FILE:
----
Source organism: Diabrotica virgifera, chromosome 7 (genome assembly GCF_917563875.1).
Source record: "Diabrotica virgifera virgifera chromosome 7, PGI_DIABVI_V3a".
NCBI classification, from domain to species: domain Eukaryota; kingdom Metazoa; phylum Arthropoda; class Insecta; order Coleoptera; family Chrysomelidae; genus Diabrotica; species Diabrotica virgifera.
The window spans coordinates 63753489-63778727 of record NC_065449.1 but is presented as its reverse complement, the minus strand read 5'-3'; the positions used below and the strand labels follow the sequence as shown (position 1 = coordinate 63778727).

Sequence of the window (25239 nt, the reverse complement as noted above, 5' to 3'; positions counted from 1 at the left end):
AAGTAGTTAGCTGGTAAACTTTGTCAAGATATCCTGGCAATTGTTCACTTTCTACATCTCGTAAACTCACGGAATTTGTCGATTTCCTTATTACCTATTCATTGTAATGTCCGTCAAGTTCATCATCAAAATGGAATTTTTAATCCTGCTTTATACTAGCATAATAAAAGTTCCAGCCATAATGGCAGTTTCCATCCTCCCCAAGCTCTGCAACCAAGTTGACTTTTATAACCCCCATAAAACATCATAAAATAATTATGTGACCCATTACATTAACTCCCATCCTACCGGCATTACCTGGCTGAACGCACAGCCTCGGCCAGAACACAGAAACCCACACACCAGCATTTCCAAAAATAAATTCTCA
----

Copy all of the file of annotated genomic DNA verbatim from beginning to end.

Source organism: Diabrotica virgifera, chromosome 7 (genome assembly GCF_917563875.1).
Source record: "Diabrotica virgifera virgifera chromosome 7, PGI_DIABVI_V3a".
NCBI classification, from domain to species: domain Eukaryota; kingdom Metazoa; phylum Arthropoda; class Insecta; order Coleoptera; family Chrysomelidae; genus Diabrotica; species Diabrotica virgifera.
The window spans coordinates 63753489-63778727 of record NC_065449.1 but is presented as its reverse complement, the minus strand read 5'-3'; the positions used below and the strand labels follow the sequence as shown (position 1 = coordinate 63778727).

Sequence of the window (25239 nt, the reverse complement as noted above, 5' to 3'; positions counted from 1 at the left end):
AAGTAGTTAGCTGGTAAACTTTGTCAAGATATCCTGGCAATTGTTCACTTTCTACATCTCGTAAACTCACGGAATTTGTCGATTTCCTTATTACCTATTCATTGTAATGTCCGTCAAGTTCATCATCAAAATGGAATTTTTAATCCTGCTTTATACTAGCATAATAAAAGTTCCAGCCATAATGGCAGTTTCCATCCTCCCCAAGCTCTGCAACCAAGTTGACTTTTATAACCCCCATAAAACATCATAAAATAATTATGTGACCCATTACATTAACTCCCATCCTACCGGCATTACCTGGCTGAACGCACAGCCTCGGCCAGAACACAGAAACCCACACACCAGCATTTCCAAAAATAAATTCTCA